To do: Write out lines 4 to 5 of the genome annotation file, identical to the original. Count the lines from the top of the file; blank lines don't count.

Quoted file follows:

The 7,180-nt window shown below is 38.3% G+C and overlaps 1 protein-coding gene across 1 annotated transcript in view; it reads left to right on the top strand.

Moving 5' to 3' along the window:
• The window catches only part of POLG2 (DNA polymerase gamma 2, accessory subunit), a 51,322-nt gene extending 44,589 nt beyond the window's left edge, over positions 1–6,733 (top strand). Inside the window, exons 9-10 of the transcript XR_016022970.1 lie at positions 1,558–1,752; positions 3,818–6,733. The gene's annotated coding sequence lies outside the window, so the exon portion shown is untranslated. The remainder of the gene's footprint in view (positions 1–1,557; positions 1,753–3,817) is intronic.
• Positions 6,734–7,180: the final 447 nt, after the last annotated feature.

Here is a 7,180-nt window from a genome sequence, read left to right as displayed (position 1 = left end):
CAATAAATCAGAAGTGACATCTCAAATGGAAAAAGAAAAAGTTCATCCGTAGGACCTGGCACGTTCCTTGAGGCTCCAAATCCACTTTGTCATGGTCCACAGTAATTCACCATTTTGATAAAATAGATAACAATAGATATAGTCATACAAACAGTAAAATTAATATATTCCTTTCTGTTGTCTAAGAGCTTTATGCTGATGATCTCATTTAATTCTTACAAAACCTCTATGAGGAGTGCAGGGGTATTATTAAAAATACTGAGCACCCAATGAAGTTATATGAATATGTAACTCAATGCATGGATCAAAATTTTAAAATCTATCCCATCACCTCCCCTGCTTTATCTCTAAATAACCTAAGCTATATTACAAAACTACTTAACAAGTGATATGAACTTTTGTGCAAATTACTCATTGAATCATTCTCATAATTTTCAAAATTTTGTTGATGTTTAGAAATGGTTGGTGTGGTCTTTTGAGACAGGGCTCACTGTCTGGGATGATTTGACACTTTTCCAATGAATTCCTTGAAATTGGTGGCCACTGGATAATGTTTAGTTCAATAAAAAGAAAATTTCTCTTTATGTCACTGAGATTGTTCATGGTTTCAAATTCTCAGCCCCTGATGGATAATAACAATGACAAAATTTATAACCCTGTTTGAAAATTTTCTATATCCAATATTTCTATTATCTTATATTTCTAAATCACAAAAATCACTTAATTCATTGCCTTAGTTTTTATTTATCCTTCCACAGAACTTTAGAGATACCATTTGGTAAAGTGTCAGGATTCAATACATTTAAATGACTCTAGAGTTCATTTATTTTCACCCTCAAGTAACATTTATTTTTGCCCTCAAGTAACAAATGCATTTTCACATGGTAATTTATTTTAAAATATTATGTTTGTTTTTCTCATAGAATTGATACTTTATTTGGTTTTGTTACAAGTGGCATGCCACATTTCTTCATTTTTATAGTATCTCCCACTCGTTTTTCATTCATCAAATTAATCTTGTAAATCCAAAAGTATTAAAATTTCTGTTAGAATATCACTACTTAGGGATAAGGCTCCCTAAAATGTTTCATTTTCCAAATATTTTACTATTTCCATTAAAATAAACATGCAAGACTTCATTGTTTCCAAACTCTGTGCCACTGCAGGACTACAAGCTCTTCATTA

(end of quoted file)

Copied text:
• Positions 6,734–7,180: the final 447 nt, after the last annotated feature.

Here is a 7,180-nt window from a genome sequence, read left to right as displayed (position 1 = left end):